The objective of this randomized controlled trial is to determine whether a standardized
Pilates exercise program can effectively strengthen pelvic floor muscles when compared with
conventional pelvic muscle rehabilitation.
Urinary incontinence is a widespread problem that affects 10-40% of all ambulatory women and
pelvic floor muscle training is an effective treatment for this problem. However, its
efficacy is proportionate to the effort expended. Even among women who are diligent with
pelvic muscle rehabilitation, long term follow-up reveals that benefits are lost in the
absence of maintenance exercises.
While this intervention is effective, recent studies demonstrate that long term adherence to
treatment is low. As compliance appears to be a prerequisite to achieving sustained
benefit, finding a method of pelvic muscle strengthening that better lends itself to long
term commitment could prove beneficial.
The currently popular exercise program, known as Pilates (named after founder, Joseph
Pilates) consists of a series of low impact, flexibility and muscle toning exercises. The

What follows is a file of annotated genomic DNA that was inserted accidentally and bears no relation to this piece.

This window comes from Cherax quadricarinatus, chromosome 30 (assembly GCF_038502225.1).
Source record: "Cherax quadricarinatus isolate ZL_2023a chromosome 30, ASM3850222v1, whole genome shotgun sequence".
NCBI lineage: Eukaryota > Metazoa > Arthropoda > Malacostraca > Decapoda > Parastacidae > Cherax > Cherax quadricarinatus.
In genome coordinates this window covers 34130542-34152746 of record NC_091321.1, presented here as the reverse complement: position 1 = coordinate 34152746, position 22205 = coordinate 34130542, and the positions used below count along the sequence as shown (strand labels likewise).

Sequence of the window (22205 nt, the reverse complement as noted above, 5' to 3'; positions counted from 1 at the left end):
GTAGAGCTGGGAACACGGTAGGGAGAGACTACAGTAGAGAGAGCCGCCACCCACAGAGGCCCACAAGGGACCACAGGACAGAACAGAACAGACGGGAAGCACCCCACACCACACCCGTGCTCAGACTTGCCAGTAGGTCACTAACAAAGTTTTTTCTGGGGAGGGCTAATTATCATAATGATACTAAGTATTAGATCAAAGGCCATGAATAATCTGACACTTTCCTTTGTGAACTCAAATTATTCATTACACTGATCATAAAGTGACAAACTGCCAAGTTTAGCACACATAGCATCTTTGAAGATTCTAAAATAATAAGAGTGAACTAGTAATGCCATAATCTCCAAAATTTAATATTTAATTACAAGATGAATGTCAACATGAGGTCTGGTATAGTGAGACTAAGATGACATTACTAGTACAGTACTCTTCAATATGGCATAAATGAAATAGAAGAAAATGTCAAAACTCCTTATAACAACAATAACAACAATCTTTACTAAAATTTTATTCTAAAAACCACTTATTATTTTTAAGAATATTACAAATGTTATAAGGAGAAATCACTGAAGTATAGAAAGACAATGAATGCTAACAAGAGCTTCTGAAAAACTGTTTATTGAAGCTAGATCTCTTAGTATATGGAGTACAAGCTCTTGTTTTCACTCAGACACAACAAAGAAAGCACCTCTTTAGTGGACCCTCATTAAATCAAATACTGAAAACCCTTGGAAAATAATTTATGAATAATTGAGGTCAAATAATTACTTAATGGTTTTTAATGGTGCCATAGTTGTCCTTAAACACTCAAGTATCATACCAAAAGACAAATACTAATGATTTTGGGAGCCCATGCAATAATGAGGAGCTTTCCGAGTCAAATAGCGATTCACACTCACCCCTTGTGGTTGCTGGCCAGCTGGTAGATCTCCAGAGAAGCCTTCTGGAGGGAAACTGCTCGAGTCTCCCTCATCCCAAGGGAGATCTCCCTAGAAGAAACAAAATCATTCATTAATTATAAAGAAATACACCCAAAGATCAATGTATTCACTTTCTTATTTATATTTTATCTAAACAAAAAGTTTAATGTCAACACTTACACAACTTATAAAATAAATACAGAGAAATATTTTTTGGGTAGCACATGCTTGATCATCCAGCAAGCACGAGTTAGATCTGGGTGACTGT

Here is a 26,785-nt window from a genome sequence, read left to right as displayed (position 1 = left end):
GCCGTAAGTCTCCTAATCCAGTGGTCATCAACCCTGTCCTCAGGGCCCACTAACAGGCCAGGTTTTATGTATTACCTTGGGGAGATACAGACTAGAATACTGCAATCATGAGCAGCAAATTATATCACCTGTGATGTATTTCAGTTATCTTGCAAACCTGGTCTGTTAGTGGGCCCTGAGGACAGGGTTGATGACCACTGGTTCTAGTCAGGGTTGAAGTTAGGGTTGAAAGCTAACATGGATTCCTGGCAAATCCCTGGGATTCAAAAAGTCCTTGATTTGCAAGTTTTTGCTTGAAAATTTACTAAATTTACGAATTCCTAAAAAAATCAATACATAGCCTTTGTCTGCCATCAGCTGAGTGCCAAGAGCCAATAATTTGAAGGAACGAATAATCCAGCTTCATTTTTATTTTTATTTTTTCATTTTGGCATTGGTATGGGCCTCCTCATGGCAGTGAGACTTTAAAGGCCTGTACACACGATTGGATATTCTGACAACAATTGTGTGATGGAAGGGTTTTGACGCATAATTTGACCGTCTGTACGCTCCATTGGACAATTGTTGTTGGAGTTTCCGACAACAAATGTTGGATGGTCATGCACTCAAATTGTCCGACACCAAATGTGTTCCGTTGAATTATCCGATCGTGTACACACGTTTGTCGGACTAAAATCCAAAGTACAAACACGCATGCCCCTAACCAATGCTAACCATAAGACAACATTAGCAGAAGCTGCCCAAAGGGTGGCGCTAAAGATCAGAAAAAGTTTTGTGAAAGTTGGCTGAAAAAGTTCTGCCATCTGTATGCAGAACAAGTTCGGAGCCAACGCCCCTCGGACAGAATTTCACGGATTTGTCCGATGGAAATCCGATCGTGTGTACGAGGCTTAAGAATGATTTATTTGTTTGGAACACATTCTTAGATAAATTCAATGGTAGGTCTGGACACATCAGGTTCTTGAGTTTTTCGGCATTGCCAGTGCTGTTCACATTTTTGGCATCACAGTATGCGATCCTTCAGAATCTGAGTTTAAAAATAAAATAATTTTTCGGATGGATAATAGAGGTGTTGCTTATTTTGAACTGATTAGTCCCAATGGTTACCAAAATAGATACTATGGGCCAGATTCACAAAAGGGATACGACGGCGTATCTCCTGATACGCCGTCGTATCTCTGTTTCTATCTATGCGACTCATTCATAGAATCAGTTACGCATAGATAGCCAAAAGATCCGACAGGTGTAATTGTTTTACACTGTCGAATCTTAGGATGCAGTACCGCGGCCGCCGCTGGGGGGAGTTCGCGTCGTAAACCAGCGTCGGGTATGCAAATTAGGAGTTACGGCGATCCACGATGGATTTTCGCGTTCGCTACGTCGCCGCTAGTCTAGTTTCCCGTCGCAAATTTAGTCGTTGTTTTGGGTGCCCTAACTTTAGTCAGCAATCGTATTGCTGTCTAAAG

philosophy centers around developing core strength which includes strengthening the pelvic
floor. Its use has been described in the US since the 1920s.4 Five million Americans
currently participate, as opposed to five thousand ten years ago.5 Given its mainstream
popularity, Pilates would be an appealing as a therapeutic modality for women experiencing
pelvic muscle weakness. Currently, there are no studies that assess the efficacy of
Pilates in increasing pelvic muscle strength.
- Women 18 yrs or older
- No pelvic organ prolapse beyond the hymenal ring.
- Age or medical condition that make it difficult for patient to tolerate exam or
follow verbal instructions.
- Vaginal infections or urinary tract infections
- Medical or physical conditions which exclude the proper performance of Pilates.